For the girls, Boyd figures to be primed for strong season. While the Lady Broncos finished as runners-up to East this season, they’ll return all but one of their best five finishers, while East graduated Martha Brown, the Lady Panthers’ only top-10 finisher in 6-6A. Individually, Plano should make some noise with junior Ashlyn Hillyard – last year’s bronze medalist at state – back in the fold.
Just like on the boys side, Prosper won the 14-5A girls title handily and should be a player in 9-6A despite jumping up a classification.
4. What is the biggest challenge facing the new 9-6A?
Kendrick E. Johnson: The biggest challenge facing the new 9-6A will be getting through the Houston-area schools like the Cy Fair and Conroe districts in their respective sports.
In soccer, a lot of the best teams in the state will reside in 9-6A, 14-6A and 15-6A, basically meaning some of the best teams in the state will be eliminated by the regional quarterfinals.
Also, baseball and softball will be extremely tough to get through this region for 9-6A as those same districts are strong in those sports as well.
5. What should expectations be for Prosper in their first year as a Class 6A high school?
Bryan Murphy: Prosper’s reign of terror in Class 5A comes to an end this fall, but don’t be surprised if the Eagles can carry that over against the big dogs in 6A.
Prosper is coming off of dominant district title runs in 14-5A in volleyball, football, softball, baseball, girls basketball and girls and boys soccer but will have much stiffer competition over the next two years.
Although the number of district titles will undoubtedly dip against powerhouse programs such as Allen and Plano, the Eagles should remain atop in volleyball, girls basketball and baseball next season.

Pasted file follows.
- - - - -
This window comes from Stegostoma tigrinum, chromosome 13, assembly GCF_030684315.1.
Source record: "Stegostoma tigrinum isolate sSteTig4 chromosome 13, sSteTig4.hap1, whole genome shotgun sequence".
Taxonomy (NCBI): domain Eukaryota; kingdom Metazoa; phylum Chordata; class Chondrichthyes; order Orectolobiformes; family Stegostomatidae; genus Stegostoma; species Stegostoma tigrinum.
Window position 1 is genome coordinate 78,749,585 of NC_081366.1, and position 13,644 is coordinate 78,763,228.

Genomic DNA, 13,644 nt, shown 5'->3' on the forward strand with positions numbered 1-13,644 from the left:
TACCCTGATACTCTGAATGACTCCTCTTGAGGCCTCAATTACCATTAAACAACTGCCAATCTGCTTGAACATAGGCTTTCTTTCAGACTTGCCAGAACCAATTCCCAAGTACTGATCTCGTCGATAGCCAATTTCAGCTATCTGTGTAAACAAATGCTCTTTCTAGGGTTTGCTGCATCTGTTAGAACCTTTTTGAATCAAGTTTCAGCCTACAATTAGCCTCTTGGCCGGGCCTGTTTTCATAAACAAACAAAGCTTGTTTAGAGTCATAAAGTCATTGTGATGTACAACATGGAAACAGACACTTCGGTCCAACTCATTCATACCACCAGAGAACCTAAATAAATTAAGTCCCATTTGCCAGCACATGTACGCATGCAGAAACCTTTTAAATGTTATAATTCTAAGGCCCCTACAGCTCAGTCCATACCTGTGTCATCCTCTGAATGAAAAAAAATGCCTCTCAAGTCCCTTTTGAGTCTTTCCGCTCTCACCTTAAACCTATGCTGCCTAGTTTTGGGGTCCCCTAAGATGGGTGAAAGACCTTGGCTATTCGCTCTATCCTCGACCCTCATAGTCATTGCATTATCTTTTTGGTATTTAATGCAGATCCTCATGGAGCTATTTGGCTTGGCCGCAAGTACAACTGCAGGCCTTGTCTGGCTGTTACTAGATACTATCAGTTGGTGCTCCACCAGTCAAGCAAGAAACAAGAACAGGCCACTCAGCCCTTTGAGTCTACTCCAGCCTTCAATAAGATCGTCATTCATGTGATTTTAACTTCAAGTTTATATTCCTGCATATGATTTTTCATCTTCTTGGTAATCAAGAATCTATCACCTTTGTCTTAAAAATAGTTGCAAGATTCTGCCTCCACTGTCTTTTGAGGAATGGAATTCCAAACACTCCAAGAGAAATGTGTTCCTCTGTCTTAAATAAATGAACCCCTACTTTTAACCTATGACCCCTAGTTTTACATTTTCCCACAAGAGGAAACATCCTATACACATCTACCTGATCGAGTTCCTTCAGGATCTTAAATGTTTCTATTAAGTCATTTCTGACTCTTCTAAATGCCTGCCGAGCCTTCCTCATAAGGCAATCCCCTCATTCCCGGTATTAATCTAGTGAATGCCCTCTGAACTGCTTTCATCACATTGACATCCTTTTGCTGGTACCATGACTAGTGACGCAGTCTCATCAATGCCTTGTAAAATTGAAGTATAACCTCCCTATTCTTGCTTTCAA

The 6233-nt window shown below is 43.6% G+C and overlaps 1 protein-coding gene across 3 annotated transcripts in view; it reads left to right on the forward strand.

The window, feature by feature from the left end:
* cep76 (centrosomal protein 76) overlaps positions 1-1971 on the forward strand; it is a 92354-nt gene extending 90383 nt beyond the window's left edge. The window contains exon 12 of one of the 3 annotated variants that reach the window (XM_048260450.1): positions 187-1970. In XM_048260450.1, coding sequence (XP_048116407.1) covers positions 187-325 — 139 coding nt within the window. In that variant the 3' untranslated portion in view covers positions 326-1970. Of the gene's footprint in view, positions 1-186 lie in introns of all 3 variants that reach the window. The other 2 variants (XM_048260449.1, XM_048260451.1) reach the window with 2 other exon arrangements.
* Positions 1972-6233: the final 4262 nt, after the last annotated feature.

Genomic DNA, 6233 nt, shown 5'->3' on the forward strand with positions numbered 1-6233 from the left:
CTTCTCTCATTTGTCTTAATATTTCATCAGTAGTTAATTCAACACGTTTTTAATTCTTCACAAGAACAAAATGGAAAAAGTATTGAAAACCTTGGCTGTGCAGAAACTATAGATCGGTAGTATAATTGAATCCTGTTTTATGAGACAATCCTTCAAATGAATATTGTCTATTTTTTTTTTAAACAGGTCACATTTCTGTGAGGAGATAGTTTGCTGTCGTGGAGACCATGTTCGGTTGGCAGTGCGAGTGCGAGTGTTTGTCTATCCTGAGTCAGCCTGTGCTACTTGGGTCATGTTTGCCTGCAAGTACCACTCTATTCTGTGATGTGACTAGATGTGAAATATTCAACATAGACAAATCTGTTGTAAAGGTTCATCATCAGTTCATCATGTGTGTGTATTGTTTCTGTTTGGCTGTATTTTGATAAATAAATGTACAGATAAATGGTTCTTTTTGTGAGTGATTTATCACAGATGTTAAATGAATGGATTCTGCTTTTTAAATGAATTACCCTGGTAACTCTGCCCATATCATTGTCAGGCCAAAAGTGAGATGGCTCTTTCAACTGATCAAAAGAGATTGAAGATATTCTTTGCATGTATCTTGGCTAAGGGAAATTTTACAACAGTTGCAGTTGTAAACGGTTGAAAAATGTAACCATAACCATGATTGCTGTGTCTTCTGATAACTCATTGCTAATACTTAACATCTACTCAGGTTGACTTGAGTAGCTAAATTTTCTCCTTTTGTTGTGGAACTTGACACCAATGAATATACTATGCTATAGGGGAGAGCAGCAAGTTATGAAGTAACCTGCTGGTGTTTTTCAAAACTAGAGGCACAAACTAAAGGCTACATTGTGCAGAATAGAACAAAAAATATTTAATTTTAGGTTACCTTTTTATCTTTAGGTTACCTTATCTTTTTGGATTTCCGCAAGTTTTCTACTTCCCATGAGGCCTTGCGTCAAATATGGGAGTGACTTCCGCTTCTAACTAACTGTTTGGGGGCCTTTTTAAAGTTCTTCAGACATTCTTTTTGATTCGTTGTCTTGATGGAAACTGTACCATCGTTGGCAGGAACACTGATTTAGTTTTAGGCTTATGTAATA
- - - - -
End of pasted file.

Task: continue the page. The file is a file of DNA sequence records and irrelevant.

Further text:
6. What are you looking forward to covering most with this new 9-6A alignment?
Matt Welch: One of the perks of realignment is the opportunity to cover new schools and how they shake up the competitive balance of the programs we’ve reported on for years. Couple that with Jesuit and Prosper sporting two well-rounded athletic programs, and it should make for a fun couple of years in 9-6A.
Kendrick E. Johnson: I’m looking forward to covering soccer for both boys and girls, as well as volleyball, because the playoff teams from 9-6A have legit chances to make deep playoff runs. Also, it will be very interesting to see how playing two less district games and having a bye in the middle of district affects the girls teams due to the addition of Jesuit.
Bryan Murphy: This one is easy for me, and it’s all about whether or not Prosper can maintain its dominance among Class 6A competition. Like I mentioned above, I firmly believe the Eagles will remain a playoff team in various sports, but it will be intriguing to see how they fare in football against the likes of juggernauts like Allen.
Taylor Raglin: I’m excited to see if 9-6A baseball can live up to the roller-coaster ride that was 2018’s 6-6A baseball campaign.
Can Allen once again embody every cliché in the book on its way to a title? How will 2015 5A state champ Prosper adapt?
The supply of interesting questions is nearly endless, and it’s hard to believe we’ll get anything less than another year of potentially bonkers answers.